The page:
• //“What do you want to conserve?”
      @LaMoy, Thank you for a thoughtful response.
      In many ways, we cannot avoid talking about American Christian sensibility when we talk about American conservatism.

      Hence, my response. In the past years, I have switched churches 4 times on the ‘pro-gay’ rights issue, with much heavy heartedness, and guilt each time. My own brother is a gay. I am of one who transitioned from one who dislike the smugness of American Calvinism during the days of my college life in Columbia, to one who sees the beauty of the ‘grace’ in Calvin’s ‘TULIP’ predestination.

      I just hope to share with you what I have learned about the transition of American Christian sensibility based on Kirk’s principle, especially on this.
      — Ninth, the conservative perceives the need for prudent restraints upon power and upon human passions.

      If I wasn’t wrong about recent Christian politics in America, it came from a reactionary movement against the flower movement of the 60s, against the pro-choice ideal from the activism work done by Francis Schaeffer. http://www.patheos.com/blogs/frankschaeffer/2014/07/the-actual-pro-life-conspiracy-that-handed-america-to-the-tea-party-far-religious-right-an-insiders-perspective/

      When one examines Schaeffer’s ideal, his approach would carries the same sentiment and train of thoughts of what you have suggested.
      https://en.wikipedia.org/wiki/Francis_Schaeffer

      What was unfortunate about Francis’s activism is that it has resulted the blossoming of Rushdoony’s “Dominion Theology”. I have strong suspicion that my own CAL-Berkeley freshman niece has just gotten herself involved in such a church, without her knowing it. I have yet to figure out how best to relate so much info to her and a good way to tell her all of the subtle differences, and major impact/frissure caused in society due to those differences.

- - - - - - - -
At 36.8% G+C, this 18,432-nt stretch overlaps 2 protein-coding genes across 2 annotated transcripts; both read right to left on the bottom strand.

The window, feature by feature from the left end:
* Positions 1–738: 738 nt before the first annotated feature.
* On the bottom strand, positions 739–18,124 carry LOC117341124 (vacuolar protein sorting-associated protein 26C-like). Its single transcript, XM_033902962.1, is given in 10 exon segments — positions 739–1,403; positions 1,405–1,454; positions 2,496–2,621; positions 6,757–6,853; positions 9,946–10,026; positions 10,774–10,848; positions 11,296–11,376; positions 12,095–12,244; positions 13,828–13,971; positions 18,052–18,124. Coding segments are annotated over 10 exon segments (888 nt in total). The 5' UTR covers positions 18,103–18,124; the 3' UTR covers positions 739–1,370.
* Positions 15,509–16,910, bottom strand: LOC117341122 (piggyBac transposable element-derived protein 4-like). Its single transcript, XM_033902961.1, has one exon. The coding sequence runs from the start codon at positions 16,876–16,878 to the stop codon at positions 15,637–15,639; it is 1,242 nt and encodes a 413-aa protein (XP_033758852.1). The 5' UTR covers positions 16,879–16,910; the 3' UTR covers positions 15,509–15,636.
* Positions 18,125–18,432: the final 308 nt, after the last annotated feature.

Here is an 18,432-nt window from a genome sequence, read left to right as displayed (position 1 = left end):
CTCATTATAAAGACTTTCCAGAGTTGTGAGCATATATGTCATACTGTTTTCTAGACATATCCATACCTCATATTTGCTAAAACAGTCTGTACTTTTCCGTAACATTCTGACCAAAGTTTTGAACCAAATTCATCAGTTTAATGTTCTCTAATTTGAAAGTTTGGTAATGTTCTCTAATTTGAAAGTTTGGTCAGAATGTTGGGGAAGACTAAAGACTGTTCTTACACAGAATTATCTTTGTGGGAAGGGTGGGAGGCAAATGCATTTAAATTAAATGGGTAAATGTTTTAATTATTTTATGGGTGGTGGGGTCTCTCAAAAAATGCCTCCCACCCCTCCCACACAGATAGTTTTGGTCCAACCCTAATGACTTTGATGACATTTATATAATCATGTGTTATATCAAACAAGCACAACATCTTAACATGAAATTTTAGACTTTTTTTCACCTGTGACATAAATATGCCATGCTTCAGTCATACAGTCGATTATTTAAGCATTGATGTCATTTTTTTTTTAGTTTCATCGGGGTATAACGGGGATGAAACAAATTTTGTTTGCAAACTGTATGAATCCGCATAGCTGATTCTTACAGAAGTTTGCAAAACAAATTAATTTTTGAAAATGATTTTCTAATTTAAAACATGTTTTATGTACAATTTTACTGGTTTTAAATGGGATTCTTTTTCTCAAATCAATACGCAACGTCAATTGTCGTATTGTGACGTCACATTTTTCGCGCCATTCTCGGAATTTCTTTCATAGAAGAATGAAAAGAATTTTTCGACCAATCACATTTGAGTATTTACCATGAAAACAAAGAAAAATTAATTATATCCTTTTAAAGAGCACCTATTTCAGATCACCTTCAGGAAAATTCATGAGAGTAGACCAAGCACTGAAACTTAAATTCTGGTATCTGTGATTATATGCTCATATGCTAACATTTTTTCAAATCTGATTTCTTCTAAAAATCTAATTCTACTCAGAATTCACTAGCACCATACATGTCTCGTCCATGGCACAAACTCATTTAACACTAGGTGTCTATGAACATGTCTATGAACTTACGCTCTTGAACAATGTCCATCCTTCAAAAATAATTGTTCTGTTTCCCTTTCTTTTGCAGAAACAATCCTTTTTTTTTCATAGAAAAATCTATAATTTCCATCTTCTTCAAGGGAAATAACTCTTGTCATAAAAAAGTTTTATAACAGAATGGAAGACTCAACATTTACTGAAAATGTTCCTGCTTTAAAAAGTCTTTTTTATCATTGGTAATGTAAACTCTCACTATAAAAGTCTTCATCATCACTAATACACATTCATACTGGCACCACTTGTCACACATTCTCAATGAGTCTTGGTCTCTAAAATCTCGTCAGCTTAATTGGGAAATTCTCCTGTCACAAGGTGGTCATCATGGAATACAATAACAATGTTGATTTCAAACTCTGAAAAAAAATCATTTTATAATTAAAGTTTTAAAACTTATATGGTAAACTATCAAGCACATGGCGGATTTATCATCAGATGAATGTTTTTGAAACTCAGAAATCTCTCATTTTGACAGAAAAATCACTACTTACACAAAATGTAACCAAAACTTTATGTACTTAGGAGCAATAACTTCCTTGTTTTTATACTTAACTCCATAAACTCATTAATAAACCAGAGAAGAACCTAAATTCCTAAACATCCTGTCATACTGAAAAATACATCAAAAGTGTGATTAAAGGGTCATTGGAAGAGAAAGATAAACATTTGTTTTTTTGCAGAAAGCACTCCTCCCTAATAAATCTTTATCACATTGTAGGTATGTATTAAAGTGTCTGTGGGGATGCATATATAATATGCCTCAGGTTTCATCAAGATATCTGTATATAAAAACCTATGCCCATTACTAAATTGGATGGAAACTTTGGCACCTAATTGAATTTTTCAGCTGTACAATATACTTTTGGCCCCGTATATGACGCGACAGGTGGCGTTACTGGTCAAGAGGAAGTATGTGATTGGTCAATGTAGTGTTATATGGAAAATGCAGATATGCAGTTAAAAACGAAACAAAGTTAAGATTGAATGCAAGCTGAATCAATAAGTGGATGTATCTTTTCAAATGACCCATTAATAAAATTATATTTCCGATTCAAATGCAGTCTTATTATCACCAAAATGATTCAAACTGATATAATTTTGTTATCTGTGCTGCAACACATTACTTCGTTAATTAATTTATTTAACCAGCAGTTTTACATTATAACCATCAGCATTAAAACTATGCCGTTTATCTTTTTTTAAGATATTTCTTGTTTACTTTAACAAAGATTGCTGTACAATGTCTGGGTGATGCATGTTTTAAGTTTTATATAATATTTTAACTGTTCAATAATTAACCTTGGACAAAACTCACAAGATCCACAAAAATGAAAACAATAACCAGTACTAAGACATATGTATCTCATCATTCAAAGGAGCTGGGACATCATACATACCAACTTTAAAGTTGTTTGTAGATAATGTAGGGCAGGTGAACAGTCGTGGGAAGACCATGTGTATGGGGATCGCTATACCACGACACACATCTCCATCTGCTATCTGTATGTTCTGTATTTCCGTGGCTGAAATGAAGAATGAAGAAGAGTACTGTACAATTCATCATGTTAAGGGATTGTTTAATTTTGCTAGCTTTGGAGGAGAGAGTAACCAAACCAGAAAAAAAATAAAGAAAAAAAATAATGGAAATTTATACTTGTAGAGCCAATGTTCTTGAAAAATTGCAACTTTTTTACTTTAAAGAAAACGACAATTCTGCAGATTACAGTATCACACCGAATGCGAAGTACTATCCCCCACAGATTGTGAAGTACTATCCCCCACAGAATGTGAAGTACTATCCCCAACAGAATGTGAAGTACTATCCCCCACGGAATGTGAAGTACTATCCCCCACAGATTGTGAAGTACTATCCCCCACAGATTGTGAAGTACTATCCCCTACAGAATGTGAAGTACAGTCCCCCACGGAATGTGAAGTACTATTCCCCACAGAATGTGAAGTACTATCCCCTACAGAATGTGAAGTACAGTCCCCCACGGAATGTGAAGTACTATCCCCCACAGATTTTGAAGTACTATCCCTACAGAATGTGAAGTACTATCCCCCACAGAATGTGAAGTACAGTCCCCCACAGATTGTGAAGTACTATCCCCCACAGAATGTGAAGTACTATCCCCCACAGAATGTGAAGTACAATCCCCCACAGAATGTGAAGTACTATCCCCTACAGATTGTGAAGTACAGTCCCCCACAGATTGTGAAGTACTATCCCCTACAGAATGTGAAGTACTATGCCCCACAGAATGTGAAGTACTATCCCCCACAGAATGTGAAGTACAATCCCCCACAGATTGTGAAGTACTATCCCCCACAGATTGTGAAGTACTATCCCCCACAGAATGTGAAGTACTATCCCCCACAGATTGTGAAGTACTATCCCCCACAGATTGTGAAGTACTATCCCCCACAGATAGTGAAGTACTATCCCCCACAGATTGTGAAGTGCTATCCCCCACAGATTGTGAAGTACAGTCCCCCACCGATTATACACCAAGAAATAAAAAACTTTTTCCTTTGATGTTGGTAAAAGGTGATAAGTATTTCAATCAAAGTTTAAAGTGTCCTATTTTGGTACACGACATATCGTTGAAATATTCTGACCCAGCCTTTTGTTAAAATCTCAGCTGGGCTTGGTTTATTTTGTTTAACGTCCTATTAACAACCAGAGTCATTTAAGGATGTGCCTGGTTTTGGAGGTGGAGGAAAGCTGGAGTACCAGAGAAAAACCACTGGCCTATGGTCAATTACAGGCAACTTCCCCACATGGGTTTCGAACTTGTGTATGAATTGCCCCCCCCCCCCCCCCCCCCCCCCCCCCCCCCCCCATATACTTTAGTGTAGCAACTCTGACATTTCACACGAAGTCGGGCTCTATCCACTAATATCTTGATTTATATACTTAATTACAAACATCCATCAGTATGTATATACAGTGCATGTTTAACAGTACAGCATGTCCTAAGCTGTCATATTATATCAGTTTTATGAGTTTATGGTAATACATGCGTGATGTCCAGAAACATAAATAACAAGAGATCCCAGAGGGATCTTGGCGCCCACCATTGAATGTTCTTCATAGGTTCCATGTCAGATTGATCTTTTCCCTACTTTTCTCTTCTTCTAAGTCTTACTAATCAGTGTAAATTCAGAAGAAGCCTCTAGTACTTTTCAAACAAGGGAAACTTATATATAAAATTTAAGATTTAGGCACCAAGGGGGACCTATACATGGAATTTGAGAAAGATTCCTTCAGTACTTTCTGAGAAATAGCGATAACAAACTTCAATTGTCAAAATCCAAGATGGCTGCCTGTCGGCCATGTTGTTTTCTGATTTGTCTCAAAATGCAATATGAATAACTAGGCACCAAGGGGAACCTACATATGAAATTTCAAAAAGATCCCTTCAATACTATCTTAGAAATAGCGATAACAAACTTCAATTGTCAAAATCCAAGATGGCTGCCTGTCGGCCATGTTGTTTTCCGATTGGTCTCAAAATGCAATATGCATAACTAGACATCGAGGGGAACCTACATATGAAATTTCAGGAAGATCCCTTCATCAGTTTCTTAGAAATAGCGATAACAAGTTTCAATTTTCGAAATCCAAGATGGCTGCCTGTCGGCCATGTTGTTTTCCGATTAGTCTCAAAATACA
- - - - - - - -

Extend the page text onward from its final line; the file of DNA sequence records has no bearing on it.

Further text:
To myself, it seems that American Christian sensibility have swang wildly on this ninth principle, without its’ adherents’ notice.
      // Ninth, the conservative perceives the need for prudent restraints upon power and upon human passions.

      For myself, just like when you would not call some others as non-conservative, I find difficulty in finding others being un-Christian. It is with this thought in mind that some in Malaysia would me defending Muslims in Malaysia more than I should as a pendatang Cina.

    • katasayang:
      I hope you love your brother just like any other members of your family, for he is family. As far as I know, there are many churches in the Bay Area that are not anti-gay. Any church that claim the Bible is clear “that homosexuality is forbidden by God” is poor biblical scholarship and a cultural bias read into the Bible. The Bible says nothing about “homosexuality” as an innate dimension of personality. Many times I’ve challenged those bigoted church members to produce me any passages from the Bible which show “homosexuality is forbidden by God,” none was able to do it. Sexual orientation was not understood in biblical times. In fact, there was no word in Hebrew, Aramaic or Greek for “homosexual” or “homosexuality.” These words were invented near the end of the 19th century when psychoanalysts began to discover and understand sexuality as an essential part of the human personality in all of its diversity.

    • @LaMoy: Thanks, especially on the reminder of the relationship with own brother, which is getting harder to sustain, mostly due to our physical distance. I would agree with you. For the very least, I learn to remember this quote from a ‘centrist’ pastor, Tim Keller: “one does not go to heaven, based on the sex one sleeps with”.

      To me, it is this obsession within the church culture, especially the Chinese churches in the Bay Area, that has resulted a lot of pain. I guess it aches me, as I do genuinely appreciate friendship with many of them.

      IMHO, this Kirkian principle shines light to the spirit of what these churches attempt to do. Perhaps, it highlights the situation in Malaysia also.
      — Ninth, the conservative perceives the need for prudent restraints upon power and upon human passions.

      For the Berkeley experience my niece is going through, it came from a newest form of the conservatism, which she has yet to figure it out.
      I should learn to trust that she would soon be able to figure that out herself.

  3. Trump is not a conservative. There are very few conservatives in the GOP. There are probably more conservatives in the DNC. I think people confuse core “conservative” values as monolithic when they are in reality a spectrum.